Bacteria come in two forms - anaerobic and aerobic. It was discovered that the pathogenic bacteria are negatively charged. Pathogenic bacteria are also anaerobic (living in the absence of air or free oxygen), and if oxidized will die. In order to prevent oxidization, anaerobic bacteria carry an enzyme to specifically repel negatively charged oxygen. If this enzyme is disabled so that they lose this negatively charge, or if oxygen is supplied in a form such that it is reactive to negatively charged pathogens, such as ozone water or hydrogen peroxide, the bacteria will be oxidized and the reaction is ultimately lethal to the pathogen.
Negatively charged bacteria, and negatively charged oxygen will both be attracted to and will bind with silver particles. Since the negative charge is neutralized through an electron transfer with the particle of silver, each can now easily combine with the other, and will do so, oxidizing the pathogen and destroying it.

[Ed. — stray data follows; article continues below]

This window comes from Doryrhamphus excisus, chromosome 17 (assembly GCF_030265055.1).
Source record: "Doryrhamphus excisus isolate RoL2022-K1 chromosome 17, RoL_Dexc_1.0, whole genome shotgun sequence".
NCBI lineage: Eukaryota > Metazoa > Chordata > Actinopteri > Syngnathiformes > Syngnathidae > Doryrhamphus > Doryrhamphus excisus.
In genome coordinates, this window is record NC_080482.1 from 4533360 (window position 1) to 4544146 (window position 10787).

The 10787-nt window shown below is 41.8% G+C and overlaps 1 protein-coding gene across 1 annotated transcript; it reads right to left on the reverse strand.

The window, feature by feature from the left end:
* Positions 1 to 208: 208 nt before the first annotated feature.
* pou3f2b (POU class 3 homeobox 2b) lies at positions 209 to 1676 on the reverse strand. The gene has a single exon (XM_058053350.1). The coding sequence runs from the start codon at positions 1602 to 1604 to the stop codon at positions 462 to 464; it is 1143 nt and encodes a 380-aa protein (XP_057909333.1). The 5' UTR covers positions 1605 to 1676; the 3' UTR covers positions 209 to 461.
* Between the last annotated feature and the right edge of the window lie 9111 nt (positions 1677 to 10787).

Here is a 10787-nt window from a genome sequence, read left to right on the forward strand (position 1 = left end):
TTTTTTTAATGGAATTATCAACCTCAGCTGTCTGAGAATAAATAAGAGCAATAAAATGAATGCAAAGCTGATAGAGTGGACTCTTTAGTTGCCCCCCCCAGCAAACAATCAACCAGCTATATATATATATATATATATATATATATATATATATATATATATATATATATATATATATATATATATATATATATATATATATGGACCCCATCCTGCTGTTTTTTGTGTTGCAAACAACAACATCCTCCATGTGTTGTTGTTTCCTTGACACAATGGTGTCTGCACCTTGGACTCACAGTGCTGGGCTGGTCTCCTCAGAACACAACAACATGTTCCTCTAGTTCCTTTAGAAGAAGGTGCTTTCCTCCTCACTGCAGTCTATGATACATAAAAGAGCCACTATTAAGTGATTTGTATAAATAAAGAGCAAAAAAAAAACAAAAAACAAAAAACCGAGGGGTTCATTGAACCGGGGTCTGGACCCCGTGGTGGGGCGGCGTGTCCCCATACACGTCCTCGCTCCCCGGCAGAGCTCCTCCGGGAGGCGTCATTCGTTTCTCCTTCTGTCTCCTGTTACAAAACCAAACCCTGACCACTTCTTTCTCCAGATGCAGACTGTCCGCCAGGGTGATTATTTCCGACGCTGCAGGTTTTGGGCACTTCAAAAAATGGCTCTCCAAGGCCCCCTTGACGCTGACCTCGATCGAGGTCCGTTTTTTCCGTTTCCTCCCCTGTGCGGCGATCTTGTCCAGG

It has also been determined that with anaerobic bacteria and viruses, oxygen reacts with the sulfhydryl (-S-H) groups surrounding the surface and removes the hydrogen (converting it to water) so that the sulfur atoms form an -R-S-S-R bond. This interferes with the organism’s transport or membrane proteins and deactivates them.
Not only will it result in the catalytic oxidation of the bacteria or other pathogens, but since almost all pathogens are negatively charged and the silver is positively charged, the silver and pathogen are attracted to each other via a static attraction causing interactions much faster and at much larger distances than would be expected by pure chance of collision.
On the other hand, "good" bacteria, those that breathe oxygen, do not carry a negative charge. This enables the good bacteria to attract oxygen which they require to breathe.